|Volume 5 Issue 05 | May 2011|
Our Migrant Workers:
The Libyan crisis has taught us the importance of a national
plan regarding migrant workers, articulates ZIAUDDIN CHOUDHURY.
In a recent VOA Bangla programme on the Libyan crisis that I participated in, among many issues discussed was the fate of Bangladeshi migrant workers in that country. What will happen to 60,000 odd Bangladeshis who like other hapless foreigners have been caught in the middle of a civil war raging in that country? At the time when the issue was being debated in that VOA program, some of the Bangladeshi migrants had been either been evacuated or were in the process of being rescued from there with help from the International Organization for Migration (IOM). But thousands of others who had travelled hundreds of miles using all kinds of transports to the Libyan borders were still stranded there.
It was not a pleasant sight to watch the milling crowd of migrants in makeshift tents surviving on a minimal ration of food and waiting for external intervention for their rescue. This was a sorry sight as it involved a segment of our people who had staked their all to work in a foreign land for earning a livelihood, not only for themselves, but also for their entire families that they had left behind in the country. A question that arose in that VOA discussion was what would happen to these thousands of displaced workers when they return home. Will government doles and IOM support compensate their losses? Will they find any employment back home?
The Libyan crisis once again brings to focus the sustainability of our foreign remittances and their continued support to income generation in the country. When a crisis as in Libya forces thousands of foreign workers out of that country and renders those jobless, what is the guarantee that our migrant workers in other countries may not face a fate of a similar kind at one point or another? What will happen to our golden goose that had been laying eggs to sustain our economy for the last four decades?
Foreign remittances, rather money sent by our migrant workers from abroad -- especially the Middle East -- now account for the largest chunk of our foreign earnings. Today Bangladesh is among the top 10 foreign remittance recipient countries of the world, receiving over $11 billion in 2010. But this is an official figure. Unofficial estimates of remittance are nearly twice this amount since much of the remittance home is through private channels. These are earnings of our workers, close to seven million of them, spread over 140 countries of the world, with nearly two thirds being concentrated in the Middle East and Near East. Forecasts for these earnings are rather cheerful. If the current growth trend continues (which has averaged nearly 20% annually in last 30 years), foreign remittances will be twice that of our foreign exports earning in next 10 years. But will this really hold? What support do we have to sustain this source of revenue?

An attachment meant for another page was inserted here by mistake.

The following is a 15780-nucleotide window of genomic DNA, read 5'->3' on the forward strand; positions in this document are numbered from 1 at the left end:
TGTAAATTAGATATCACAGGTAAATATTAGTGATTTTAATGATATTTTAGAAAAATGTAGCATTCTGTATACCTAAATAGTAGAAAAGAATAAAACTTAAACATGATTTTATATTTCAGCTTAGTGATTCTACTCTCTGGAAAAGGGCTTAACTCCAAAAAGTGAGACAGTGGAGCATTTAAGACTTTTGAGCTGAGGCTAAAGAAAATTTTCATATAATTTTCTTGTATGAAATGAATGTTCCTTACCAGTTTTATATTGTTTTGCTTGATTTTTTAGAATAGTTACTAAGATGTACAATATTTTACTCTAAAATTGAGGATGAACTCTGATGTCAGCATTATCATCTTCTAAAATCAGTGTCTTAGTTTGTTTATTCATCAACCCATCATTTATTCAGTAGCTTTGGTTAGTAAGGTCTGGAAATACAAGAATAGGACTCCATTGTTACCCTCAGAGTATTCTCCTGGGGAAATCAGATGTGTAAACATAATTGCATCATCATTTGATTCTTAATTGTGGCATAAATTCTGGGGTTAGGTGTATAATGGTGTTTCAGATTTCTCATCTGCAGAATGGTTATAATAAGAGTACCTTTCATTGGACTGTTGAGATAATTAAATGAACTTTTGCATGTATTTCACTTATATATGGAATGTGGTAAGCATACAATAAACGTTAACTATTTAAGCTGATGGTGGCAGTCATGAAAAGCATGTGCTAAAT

There were considerable worries of a dip in foreign remittances when global economic crisis hit the developed nations including the oil rich countries two years back. Apprehensions of millions of migrant workers rendered jobless and forced to return home were building fast. Experts viewed Bangladesh as one of the countries that would be hit hard if the predictions came true. Fortunately we have weathered that, as neither the number of migrants nor the remittances from them went to a downward spiral. In fact the cumulative growth in migrants and the level of employment in the Gulf Countries helped us to tide over the apprehended crisis. A new migrant worker on average adds about $816 to the foreign remittance annually.
With the global recession expected to be on its way to be over, we can be hopeful that Bangladesh will continue to maintain its predicted growth in foreign remittance. But is that a bankable expectation? Should we not prepare ourselves in case continued deployment of our migrants abroad does not happen, or we have hordes of such migrants suddenly returning home?
It may not sound possible in the current rosy environment, but it is plausible that thousands of workers like the kind stranded in Libya are repatriated home with no jobs at home and little savings. The Libyan crisis has taught us that we need a national plan to deal with such unforeseen emergencies. We need a plan that not only caters to deployment of workers abroad, but also to their sustenance and gainful employment when they return home -- either voluntarily or involuntarily.